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Turn a Digital Photo Print into a Beautiful Watercolor (using water)
It's easy to get a unique and beautiful artistic effect on a digital printout with this technique. I call this technique "reverse painting" because instead of painting color onto the paper, you are instead selectively lifting it off and allowing it to remix or reflow. You are controlling how this happens with your brush and water.
This allows you to create beautiful and interesting effects. For example, you can "paint" water onto the photo, and the photo's ink layers will come apart and away as though the water is diffusing the photo itself.
You can selectively lift away unwanted colors or areas (removing the ink entirely), or you can diffuse them to effectively turn your photo into a watercolor painting.
All you need to do this is some inkjet photo printouts on glossy paper (the cheaper kinds seem to work better), a paintbrush, paper towels, and some water.
Why It Works
Glossy photo paper is a little like the back of a postage stamp. If you wet your fingertip and touch the paper, you'll find that it sticks.
Now, while the ink that the photo image consists of isn't necessarily water-soluble, the paper and that back-of-postage-stamp binding agent is.
This is why we can apply water selectively with a paintbrush to loosen, diffuse, and lift/wash away sections and layers of the printed photo.
In my tests, cheap photo paper ("Likon" 20-pack from the 1$ store) seems to work better then the more expensive kinds (such as HP Photo Print).
Some Techniques to Try
Here are a few things I have tried. I encourage you to try your own experiments and put your own twists on things!These are some effects to obtain using this "reverse-painting" concept:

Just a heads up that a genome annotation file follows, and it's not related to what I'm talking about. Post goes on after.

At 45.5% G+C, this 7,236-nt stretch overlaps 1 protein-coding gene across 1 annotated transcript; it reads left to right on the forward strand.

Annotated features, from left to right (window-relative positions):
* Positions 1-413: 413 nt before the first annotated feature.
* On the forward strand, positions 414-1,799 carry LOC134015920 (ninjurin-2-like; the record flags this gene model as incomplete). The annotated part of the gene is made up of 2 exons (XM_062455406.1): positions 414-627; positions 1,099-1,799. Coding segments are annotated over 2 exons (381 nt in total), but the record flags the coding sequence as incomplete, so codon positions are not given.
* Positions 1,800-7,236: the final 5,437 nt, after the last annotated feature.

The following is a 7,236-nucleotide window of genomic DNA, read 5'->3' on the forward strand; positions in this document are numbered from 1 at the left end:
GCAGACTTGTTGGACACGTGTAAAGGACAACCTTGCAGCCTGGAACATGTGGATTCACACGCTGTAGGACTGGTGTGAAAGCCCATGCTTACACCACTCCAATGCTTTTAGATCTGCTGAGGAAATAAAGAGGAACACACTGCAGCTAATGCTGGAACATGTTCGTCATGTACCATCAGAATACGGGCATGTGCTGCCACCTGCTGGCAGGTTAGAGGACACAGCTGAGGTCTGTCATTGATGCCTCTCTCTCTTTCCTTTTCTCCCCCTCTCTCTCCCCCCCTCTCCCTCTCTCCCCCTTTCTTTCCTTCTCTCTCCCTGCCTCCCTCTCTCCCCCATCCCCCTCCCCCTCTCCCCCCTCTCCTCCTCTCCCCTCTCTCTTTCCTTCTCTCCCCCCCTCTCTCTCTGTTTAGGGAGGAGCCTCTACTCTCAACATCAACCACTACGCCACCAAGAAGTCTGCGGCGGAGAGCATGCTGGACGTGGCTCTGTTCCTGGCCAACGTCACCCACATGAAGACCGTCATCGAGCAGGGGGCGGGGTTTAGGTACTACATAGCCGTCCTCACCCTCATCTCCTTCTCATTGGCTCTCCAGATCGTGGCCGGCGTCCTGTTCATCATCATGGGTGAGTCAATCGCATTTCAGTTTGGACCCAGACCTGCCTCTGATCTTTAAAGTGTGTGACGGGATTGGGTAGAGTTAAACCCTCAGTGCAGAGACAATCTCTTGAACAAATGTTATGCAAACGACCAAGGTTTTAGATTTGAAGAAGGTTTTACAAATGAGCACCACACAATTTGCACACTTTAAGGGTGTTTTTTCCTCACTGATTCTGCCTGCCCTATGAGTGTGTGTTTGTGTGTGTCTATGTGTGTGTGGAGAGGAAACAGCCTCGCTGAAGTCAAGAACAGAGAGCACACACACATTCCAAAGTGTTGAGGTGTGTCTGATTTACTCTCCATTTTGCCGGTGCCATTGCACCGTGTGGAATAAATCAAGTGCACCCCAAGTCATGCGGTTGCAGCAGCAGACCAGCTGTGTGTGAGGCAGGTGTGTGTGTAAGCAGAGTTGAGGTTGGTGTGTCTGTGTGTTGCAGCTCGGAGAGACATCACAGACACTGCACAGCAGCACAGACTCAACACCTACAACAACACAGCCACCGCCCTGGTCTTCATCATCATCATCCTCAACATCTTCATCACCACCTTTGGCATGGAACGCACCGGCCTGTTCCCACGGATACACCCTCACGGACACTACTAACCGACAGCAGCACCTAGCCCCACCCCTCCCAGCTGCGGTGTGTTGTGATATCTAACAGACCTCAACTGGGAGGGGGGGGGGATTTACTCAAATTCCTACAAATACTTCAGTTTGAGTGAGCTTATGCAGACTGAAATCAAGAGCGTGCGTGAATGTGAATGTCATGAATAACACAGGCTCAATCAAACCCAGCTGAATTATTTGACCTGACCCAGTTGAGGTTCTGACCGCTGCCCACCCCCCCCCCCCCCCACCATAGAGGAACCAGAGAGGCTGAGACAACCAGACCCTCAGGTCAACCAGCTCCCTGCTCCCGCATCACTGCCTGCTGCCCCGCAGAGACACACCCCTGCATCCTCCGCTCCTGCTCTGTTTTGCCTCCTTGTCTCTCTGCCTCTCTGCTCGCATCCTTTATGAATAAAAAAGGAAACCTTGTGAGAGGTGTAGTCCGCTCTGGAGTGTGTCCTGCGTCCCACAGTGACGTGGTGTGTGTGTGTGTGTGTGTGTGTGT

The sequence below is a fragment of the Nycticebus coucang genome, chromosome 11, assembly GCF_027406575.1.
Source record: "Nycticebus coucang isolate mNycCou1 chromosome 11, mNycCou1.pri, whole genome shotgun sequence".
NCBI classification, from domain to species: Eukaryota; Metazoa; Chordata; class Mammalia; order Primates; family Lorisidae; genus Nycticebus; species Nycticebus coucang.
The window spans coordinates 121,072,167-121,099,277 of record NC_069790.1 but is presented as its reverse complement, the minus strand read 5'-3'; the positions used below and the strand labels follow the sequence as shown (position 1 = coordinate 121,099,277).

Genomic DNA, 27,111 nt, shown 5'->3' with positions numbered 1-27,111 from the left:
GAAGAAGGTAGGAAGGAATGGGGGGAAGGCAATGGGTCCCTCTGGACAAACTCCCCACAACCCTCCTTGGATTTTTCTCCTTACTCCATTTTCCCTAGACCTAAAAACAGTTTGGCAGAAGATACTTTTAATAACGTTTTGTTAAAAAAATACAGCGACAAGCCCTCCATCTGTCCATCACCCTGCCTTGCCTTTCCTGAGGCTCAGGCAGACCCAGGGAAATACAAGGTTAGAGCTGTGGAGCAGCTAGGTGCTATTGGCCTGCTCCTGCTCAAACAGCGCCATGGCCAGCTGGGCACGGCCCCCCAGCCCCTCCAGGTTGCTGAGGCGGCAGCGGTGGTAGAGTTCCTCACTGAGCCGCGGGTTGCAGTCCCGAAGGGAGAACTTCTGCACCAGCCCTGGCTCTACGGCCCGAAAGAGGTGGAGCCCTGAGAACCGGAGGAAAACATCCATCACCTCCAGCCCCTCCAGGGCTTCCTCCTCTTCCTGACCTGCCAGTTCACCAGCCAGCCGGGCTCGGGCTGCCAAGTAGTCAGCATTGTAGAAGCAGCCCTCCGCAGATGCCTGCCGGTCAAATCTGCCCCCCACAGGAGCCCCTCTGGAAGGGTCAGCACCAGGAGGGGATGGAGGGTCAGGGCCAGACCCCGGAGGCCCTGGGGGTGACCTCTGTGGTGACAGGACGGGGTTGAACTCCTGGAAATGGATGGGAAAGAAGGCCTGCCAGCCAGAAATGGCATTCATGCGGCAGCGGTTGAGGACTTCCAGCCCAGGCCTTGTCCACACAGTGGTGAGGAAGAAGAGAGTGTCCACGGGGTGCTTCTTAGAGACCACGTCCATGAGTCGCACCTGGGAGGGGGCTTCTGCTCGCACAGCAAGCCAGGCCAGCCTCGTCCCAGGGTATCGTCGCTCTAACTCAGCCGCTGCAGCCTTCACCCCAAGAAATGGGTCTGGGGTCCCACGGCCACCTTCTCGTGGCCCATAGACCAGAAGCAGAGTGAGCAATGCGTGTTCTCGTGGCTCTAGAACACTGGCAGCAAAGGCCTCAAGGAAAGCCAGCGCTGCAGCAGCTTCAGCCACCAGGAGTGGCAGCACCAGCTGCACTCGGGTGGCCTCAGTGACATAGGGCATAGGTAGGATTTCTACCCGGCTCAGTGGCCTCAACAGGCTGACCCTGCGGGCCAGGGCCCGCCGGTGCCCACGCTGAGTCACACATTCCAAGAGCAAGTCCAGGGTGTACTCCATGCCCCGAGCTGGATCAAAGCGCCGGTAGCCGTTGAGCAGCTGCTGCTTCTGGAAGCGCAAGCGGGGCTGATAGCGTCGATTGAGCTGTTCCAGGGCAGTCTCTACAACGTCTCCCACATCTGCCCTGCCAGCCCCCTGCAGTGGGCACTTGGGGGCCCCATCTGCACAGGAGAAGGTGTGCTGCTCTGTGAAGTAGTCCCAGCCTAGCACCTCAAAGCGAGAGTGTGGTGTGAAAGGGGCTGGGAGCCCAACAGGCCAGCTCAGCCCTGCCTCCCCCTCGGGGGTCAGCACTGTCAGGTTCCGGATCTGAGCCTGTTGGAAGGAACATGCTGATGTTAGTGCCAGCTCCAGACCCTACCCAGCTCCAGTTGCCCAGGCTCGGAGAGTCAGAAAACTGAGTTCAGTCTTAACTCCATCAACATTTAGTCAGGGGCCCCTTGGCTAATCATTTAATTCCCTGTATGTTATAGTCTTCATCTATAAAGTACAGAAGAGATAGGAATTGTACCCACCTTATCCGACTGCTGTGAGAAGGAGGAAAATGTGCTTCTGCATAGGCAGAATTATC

Eraser: Successive passes with a lightly-watered brush will
gradually remove color and expose the white photo paper beneath.
(I decided on the term "reverse painting" based on
noticing this effect in particular.)
This does a very light soften/blend effect. This is very touchy
and similar to The Eraser, but to do it you use just a little more
water and a little less motion than for The Eraser. You need to
stop before you actually lift away any ink. This is tricky because
when ink lifts away, it happens all at once, and when exactly that
occurs depends on the ink density and the paper quality.
Applying water onto a region of the photo, then soaking up
the water (or wiping it away) with a paper towel gives a "sanding
away" effect - similar to removing layers of paint with paint
thinner. Allowing the water to soak a little (or a lot) before
soaking it up or wiping it away can result in different effects,
depending on your technique and the nature of your photo and the
paper it's printed on.
Have fun and don't be afraid to try something new, practice makes perfect.
Don't forget to have a look at my other projects while you're here!
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